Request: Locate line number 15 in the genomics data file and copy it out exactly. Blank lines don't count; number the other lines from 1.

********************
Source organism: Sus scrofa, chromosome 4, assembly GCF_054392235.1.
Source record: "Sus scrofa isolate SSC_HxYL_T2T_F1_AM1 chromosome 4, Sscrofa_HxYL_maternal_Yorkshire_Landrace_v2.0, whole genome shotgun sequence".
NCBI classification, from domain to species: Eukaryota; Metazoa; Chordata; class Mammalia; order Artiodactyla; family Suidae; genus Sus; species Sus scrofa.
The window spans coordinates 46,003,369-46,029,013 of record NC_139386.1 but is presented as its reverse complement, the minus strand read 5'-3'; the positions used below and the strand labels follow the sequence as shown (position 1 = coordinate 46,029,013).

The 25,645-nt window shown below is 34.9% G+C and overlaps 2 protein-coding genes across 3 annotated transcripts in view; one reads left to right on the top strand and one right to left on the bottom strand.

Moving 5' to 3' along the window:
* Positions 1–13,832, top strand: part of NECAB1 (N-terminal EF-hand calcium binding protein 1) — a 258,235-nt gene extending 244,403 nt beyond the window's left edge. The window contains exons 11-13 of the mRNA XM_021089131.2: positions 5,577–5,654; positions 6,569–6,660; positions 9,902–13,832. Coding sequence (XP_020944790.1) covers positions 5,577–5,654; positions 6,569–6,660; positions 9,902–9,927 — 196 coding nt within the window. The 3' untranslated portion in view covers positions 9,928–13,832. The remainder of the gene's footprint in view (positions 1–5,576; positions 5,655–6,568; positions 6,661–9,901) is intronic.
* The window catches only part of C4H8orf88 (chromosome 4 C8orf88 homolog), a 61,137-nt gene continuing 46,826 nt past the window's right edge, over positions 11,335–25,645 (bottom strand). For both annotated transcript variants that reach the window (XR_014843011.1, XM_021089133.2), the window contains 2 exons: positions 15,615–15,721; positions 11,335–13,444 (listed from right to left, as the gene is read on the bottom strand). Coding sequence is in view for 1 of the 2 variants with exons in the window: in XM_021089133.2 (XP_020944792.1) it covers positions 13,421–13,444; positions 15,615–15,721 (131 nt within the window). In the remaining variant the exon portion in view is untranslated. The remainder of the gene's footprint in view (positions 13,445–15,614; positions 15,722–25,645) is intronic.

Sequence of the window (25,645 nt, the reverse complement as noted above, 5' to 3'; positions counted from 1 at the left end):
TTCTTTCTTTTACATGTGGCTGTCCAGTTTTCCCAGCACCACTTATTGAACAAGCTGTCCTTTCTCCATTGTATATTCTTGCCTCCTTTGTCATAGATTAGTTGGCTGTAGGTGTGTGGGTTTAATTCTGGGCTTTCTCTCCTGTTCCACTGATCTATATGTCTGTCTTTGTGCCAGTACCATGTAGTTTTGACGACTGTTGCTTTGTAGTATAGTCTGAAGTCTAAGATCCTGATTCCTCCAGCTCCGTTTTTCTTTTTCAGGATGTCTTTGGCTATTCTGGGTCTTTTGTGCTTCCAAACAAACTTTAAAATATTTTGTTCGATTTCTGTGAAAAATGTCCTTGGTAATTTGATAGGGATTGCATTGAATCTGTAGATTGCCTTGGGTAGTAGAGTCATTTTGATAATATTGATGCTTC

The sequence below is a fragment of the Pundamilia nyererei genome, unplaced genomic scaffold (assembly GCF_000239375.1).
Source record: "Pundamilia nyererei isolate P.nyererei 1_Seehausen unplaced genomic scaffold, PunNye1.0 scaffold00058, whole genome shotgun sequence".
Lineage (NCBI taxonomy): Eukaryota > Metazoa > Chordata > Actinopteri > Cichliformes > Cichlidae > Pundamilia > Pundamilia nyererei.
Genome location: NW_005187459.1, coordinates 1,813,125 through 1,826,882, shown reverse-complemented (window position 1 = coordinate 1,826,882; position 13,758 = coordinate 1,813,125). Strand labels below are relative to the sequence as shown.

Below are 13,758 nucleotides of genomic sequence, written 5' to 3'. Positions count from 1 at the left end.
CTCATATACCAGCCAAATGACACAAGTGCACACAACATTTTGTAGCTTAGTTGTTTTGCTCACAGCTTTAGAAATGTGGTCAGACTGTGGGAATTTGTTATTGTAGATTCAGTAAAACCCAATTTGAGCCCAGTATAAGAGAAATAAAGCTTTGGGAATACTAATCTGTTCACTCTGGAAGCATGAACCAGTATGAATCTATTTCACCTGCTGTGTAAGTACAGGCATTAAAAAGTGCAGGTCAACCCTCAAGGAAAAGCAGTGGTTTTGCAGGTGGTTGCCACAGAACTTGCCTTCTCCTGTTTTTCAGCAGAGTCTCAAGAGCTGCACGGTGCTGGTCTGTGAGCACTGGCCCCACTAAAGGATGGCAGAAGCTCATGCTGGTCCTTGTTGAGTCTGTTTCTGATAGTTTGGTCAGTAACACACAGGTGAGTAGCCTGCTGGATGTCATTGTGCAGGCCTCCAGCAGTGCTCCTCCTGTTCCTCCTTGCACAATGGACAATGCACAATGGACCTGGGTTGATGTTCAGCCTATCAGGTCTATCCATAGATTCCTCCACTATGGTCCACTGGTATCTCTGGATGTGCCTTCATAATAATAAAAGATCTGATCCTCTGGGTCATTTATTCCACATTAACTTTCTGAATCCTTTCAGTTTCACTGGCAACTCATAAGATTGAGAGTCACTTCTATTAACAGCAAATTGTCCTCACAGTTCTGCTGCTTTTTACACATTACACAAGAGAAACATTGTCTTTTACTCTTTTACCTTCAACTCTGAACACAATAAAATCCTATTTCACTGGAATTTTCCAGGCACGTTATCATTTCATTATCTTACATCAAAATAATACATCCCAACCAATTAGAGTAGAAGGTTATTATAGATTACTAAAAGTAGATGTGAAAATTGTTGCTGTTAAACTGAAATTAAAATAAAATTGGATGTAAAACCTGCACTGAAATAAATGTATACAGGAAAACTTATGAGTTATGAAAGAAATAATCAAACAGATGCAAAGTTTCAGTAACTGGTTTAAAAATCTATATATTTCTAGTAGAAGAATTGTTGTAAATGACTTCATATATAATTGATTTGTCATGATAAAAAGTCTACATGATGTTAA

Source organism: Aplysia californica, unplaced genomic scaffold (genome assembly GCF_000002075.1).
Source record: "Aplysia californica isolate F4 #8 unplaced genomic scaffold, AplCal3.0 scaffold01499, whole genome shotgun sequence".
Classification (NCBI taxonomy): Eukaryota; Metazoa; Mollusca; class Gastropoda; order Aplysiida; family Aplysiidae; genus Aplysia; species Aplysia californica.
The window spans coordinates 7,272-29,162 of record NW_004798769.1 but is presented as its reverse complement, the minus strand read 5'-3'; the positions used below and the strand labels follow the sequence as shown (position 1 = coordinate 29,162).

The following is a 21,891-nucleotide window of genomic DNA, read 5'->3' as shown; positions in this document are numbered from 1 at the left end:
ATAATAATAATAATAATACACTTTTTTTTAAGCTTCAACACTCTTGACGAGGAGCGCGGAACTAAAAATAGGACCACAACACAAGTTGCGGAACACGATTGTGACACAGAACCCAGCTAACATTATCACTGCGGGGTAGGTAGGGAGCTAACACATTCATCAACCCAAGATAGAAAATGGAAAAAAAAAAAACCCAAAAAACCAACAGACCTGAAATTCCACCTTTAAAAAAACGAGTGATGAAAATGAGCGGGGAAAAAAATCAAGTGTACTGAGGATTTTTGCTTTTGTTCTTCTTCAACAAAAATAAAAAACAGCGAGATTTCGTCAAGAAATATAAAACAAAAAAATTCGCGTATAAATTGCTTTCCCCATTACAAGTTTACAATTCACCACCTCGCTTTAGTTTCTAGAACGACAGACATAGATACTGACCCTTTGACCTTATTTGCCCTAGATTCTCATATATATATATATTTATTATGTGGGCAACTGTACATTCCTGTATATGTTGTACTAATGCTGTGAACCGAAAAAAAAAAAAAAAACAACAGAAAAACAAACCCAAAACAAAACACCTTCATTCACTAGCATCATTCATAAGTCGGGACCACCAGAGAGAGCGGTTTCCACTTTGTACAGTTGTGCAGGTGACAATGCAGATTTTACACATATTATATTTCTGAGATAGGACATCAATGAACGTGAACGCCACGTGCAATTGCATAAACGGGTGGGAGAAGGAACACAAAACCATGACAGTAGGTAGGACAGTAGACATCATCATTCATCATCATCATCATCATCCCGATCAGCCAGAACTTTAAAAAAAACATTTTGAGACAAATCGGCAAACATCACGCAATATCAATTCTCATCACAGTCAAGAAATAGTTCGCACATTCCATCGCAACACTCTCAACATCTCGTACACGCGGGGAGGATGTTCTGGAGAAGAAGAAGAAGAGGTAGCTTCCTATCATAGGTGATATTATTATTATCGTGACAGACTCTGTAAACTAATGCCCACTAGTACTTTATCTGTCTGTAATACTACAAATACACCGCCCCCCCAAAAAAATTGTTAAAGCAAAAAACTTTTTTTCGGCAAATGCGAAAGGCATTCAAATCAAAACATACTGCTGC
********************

Below are 13,758 nucleotides of genomic sequence, written 5' to 3'. Positions count from 1 at the left end.